Around 100 people gathered at the 24th and Mission BART Plaza on Friday afternoon to remember Sean Monterrosa, an unarmed 22-year-old man who was shot and killed by the Vallejo Police Department on Tuesday around midnight outside of a Walgreens in Vallejo.

The police officer, whom the Vallejo police have not yet identified, purportedly shot Monterrosa five times through a police car windshield, as Monterrosa was kneeling with his hands up and free of objects. Vallejo Police Chief Shawny Williams said that the officer believed Monterrosa had a gun at his side. It was actually a hammer.

“He should have never shot my brother through the police vehicle,” Monterrosa’s sister, Ashley, told the people gathered on Friday. Her brother “was not a threat.”

She added that the shooting took place a day before her birthday. “I’ll never have my brother for my birthday again.”

Monterrosa grew up in Bernal Heights, attended Aptos Middle School, and graduated from Independence High School in San Francisco, according to the Chronicle. He was the son of Argentine immigrants and one of three children. His siblings are sisters, Ashley and Michelle.

People kneeled in honor of Monterrosa and cried.  “No Justice, No Peace,” they chanted, and demanded that the Vallejo Police Department release body camera footage of the incident. But the action was not only about Monterrosa, organizers said: “Our gathering today is in the spirit of Black Lives Matter,” said a woman through a bullhorn.

Indeed, the gathering for Monterrosa comes only days after more than 10,000 marched through the city for George Floyd, who was killed after a Minneapolis police officer kneeled on his neck for more than eight minutes. “There is now going to be unrest until there is action,” said Jon Jacobo, a Mission District-based Latino activist.

Supervisor Hillary Ronen said that marches in the street can result in real policy changes, including the banning of a technique used on George Floyd, in which officers kneel on the necks of civilians and which recent video shows an officer doing in San Francisco. “Black Lives Matter,” she said. “Don’t stop demanding justice.”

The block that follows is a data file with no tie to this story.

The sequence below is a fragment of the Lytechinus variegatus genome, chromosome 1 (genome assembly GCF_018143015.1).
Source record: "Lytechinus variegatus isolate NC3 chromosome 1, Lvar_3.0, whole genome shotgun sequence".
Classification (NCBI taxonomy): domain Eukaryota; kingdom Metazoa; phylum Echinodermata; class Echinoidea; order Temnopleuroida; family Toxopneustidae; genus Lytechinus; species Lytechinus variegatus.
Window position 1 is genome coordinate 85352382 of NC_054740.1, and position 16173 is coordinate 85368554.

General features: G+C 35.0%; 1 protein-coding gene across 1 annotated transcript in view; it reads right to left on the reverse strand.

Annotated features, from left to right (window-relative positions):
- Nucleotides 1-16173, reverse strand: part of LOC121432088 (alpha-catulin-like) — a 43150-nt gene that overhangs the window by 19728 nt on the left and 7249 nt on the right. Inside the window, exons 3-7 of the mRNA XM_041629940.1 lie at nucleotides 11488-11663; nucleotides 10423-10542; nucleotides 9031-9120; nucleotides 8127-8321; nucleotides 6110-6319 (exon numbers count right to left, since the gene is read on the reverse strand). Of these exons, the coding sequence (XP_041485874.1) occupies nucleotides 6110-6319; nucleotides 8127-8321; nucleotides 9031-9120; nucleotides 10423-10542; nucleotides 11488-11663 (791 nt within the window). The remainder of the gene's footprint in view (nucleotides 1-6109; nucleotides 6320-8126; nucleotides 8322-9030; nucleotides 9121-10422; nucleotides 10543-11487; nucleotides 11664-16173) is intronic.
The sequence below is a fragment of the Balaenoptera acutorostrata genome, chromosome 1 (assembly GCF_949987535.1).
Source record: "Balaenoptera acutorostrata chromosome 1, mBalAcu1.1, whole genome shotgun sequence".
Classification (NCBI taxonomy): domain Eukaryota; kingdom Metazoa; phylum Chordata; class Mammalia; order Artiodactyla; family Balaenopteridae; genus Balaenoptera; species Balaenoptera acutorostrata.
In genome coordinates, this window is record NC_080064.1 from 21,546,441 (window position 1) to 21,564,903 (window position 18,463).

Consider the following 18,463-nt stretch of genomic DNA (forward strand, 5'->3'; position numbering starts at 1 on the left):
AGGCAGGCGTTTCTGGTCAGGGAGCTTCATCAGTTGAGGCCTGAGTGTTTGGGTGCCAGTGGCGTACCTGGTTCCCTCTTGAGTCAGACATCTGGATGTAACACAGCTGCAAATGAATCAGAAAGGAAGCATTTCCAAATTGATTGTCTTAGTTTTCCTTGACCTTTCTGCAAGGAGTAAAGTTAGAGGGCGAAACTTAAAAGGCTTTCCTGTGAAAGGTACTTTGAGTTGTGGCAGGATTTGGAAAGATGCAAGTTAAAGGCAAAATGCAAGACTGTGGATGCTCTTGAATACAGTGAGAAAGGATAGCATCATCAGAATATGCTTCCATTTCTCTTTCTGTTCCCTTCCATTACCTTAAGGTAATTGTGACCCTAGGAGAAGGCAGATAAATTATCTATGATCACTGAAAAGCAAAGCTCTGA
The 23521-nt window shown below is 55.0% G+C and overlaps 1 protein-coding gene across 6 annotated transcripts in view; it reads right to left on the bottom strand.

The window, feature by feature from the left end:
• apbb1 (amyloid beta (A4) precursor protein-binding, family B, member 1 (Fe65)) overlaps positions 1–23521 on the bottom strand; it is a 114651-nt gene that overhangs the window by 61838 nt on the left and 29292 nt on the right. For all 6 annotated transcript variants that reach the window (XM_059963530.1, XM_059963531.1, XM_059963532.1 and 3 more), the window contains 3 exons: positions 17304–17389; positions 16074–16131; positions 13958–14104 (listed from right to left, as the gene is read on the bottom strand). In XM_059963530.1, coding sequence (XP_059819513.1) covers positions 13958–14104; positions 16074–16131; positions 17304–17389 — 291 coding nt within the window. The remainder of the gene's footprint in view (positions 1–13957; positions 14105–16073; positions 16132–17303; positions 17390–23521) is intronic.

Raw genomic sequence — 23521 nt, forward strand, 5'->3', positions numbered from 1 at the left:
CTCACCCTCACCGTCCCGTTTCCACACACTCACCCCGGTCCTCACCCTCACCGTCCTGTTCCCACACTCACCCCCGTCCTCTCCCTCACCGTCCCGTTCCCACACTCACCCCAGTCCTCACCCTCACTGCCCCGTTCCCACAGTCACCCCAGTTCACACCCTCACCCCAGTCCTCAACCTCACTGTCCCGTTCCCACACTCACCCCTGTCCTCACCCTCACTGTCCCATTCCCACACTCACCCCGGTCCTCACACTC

Already, the protests have impacted an early committee vote rejecting 2-1 Mayor London Breed’s two moderate appointees to the Police Commission. The full board will consider those appointments on Tuesday.

Both of Monterrosa’s sisters remembered their brother and shared the pain of his loss. “I feel my brother in my bones and I have his blood flowing through me,” Ashley Monterrosa said of her brother. “He was my best friend.”

Ashley Monterrosa, left, stands with her sister, Michelle. Photo by Annika Hom.

Following the shooting of Monterrosa, the state Department of Justice announced that it was entering into a “review and reform” agreement with the Vallejo police department, which has a long history of troubled policing and police killings. One officer shot and killed three people in less than five months and kept his job.

“We will carry his name,” said Michelle Monterrosa, who referred to her brother by his nickname “Tucan.” “We will fight.”

Razi Lederman, a 2o-year-old from the from the Mission turned out to support Monterrosa and his sisters. He said that “the short term goal is charge [Monterrosa’s] murderer.” The long-term goal, Lederman said, “is to defund the police across the world.”

Sean Monterossa demonstration at 24th and Mission. Photo by Annika Hom.

People kneel for Monterrosa at 24th and Mission. Photo by Annika Hom.

The day seemed as much about Monterrosa as other police shooting victims, such as those that have taken place in San Francisco. Photo by Annika Hom.